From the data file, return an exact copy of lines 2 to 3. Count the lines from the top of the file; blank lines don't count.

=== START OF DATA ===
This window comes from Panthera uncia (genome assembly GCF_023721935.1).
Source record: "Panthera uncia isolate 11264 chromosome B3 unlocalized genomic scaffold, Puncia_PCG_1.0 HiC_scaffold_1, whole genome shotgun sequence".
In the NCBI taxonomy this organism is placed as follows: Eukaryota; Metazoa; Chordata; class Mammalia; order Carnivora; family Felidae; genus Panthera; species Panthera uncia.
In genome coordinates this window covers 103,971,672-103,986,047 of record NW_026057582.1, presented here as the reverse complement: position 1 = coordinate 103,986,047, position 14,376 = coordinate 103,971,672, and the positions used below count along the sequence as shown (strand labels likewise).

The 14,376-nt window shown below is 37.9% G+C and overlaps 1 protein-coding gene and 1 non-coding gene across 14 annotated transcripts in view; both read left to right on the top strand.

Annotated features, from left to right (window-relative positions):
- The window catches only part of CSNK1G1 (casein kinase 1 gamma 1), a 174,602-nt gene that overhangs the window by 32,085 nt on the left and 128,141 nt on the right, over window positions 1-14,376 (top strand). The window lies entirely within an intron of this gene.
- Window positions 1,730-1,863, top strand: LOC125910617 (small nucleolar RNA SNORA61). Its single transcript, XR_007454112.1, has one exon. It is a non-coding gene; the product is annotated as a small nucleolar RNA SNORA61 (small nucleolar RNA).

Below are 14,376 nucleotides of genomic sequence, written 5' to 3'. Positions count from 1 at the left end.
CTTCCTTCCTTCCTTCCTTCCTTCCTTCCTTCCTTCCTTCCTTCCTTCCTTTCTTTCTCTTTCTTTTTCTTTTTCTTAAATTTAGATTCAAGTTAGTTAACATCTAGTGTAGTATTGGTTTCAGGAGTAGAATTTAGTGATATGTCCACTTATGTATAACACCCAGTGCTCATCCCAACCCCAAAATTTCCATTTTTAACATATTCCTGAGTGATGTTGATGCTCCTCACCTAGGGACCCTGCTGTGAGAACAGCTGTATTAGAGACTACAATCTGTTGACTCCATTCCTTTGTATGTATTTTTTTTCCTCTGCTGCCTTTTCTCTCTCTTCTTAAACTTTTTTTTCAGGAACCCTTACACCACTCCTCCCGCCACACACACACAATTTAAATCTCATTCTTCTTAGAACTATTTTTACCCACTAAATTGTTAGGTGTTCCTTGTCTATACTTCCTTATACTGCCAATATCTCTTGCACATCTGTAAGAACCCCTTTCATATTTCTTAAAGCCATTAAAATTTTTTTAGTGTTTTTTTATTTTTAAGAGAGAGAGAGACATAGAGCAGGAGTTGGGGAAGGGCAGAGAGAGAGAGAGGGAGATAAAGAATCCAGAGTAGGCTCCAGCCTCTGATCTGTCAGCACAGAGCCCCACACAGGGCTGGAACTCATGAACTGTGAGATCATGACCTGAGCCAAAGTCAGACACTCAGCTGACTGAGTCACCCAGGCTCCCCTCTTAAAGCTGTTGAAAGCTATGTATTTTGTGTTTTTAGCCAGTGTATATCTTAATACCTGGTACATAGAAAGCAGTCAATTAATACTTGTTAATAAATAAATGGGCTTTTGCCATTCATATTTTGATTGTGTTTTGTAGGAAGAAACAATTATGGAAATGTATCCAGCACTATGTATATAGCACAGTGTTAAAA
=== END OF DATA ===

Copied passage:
Source record: "Panthera uncia isolate 11264 chromosome B3 unlocalized genomic scaffold, Puncia_PCG_1.0 HiC_scaffold_1, whole genome shotgun sequence".
In the NCBI taxonomy this organism is placed as follows: Eukaryota; Metazoa; Chordata; class Mammalia; order Carnivora; family Felidae; genus Panthera; species Panthera uncia.